July 30, 2004


Jimmy Beck

I'd do both of you if I weren't so old, tired and hetero...


god help us if there's blogger slash fanfic.

Old Hag

Congrats, my highly blogshared darling.


Maud Newton cracked the whip.

"Get down, bitches," she roared over the white noise generator. "You call yourself literate?"

TEV and Dr. Mabuse covered their loins. They had read neither Jonathan Ames nor Ann Cummins. They would pay the price. The price of literary lust. After all, every litblogger has his harsh mistress.

"You're not leaving this motel room until you've posted a 3,000 word analysis. Gratis!"

"Yes, ma'am," muttered TEV.

"I can't hear you," whispered Maud.

The whip cracked. Mabuse crawled on all fours, his welted rump shivering beneath the 300 thread count duvet, while TEV started typing.

Then a rectangular shaft of light killed the darkness. And that's when the posse walked through the door. There was CAAF, dressed in a mask and a tangerine muumuu, Sarah Weinman, donning a Sherlock Holmes cap and prepared to force the two men (and Birnbaum, Jimmy Beck and Moby -- once, they found the motel room) to wear tartan while offering a summary of Ian Rankin novels, and the Old Hag, who had an uncanny way to get the two men to say "Motherfucker" in ecstacy.

"Their asses will be sore tonight," said the Old Hag.

"Maybe. But neither of their dicks are as huge as Teachout's," said Sarah.


Me and my big mouth...


Oh my!


You have outdone yourself, my friend. I may never sleep again.

The comments to this entry are closed.


  • The Elegant Variation is "Fowler’s (1926, 1965) term for the inept writer’s overstrained efforts at freshness or vividness of expression. Prose guilty of elegant variation calls attention to itself and doesn’t permit its ideas to seem naturally clear. It typically seeks fancy new words for familiar things, and it scrambles for synonyms in order to avoid at all costs repeating a word, even though repetition might be the natural, normal thing to do: The audience had a certain bovine placidity, instead of The audience was as placid as cows. Elegant variation is often the rock, and a stereotype, a cliché, or a tired metaphor the hard place between which inexperienced or foolish writers come to grief. The familiar middle ground in treating these homely topics is almost always the safest. In untrained or unrestrained hands, a thesaurus can be dangerous."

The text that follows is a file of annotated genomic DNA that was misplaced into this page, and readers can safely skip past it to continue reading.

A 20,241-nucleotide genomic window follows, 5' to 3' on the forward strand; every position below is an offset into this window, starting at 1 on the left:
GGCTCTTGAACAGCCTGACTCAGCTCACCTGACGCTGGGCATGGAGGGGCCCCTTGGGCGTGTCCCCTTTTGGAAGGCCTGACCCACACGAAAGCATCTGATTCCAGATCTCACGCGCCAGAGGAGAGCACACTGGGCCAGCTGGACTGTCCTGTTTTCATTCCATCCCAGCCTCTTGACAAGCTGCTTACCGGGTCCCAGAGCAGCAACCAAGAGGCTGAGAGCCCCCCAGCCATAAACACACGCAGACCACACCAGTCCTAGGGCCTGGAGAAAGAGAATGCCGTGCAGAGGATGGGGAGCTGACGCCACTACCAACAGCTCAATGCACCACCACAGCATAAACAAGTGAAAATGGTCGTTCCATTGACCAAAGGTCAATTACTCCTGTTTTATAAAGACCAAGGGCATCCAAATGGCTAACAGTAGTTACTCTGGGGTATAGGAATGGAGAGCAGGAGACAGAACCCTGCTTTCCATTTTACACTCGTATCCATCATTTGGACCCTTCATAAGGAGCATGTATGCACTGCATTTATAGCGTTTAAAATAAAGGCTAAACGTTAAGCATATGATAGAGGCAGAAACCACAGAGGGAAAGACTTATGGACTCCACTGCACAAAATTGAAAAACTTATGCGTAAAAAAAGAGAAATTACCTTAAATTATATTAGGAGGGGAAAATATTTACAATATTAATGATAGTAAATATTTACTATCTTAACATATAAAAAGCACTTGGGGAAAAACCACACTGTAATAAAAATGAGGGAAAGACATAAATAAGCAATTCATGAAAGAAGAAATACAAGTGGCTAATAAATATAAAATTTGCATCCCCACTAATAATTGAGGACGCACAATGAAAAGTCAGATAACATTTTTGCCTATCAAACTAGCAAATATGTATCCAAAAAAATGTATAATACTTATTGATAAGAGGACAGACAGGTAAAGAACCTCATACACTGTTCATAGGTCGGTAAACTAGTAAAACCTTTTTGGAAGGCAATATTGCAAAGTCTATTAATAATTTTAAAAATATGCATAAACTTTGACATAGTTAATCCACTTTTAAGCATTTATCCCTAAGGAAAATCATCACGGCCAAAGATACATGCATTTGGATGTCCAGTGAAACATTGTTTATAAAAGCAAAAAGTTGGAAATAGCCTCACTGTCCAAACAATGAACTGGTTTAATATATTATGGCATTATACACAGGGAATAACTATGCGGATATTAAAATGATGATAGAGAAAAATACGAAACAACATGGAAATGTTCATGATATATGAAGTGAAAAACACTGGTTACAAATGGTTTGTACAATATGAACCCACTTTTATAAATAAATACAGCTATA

• The Bookshop by Penelope Fitzgerald


    Penelope Fitzgerald's second novel is the tale of Florence Green, a widow who seeks, in the late 1950s, to bring a bookstore to an isolated British town, encountering all manner of obstacles, including incompetent builders, vindictive gentry, small minded bankers, an irritable poltergeist, but, above all, a town that might not, in fact, want a bookshop. Fitzgerald's prose is spare but evocative – there's no wasted effort and her work reminds one of Hemingway's dictum that every word should fight for its right to be on the page. Florence is an engaging creation, stubbornly committed to her plan even as uncertainty regarding the wisdom of the enterprise gnaws at her. But The Bookshop concerns itself, finally, with the astonishing vindictiveness of which provincials are capable, and, as so much English fiction must, it grapples with the inevitabilities of class. It's a dense marvel at 123 pages, a book you won't want to – or be able to – rush through.
  • The Rider by Tim Krabbe


    Tim Krabbé's superb 1978 memoir-cum-novel is the single best book we've read about cycling, a book that will come closer to bringing you inside a grueling road race than anything else out there. A kilometer-by-kilometer look at just what is required to endure some of the most grueling terrain in the world, Krabbé explains the tactics, the choices and – above all – the grinding, endless, excruciating pain that every cyclist faces and makes it heart-pounding rather than expository or tedious. No writer has better captured both the agony and the determination to ride through the agony. He's an elegant stylist (ably served by Sam Garrett's fine translation) and The Rider manages to be that rarest hybrid – an authentic, accurate book about cycling that's a pleasure to read. "Non-racers," he writes. "The emptiness of those lives shocks me."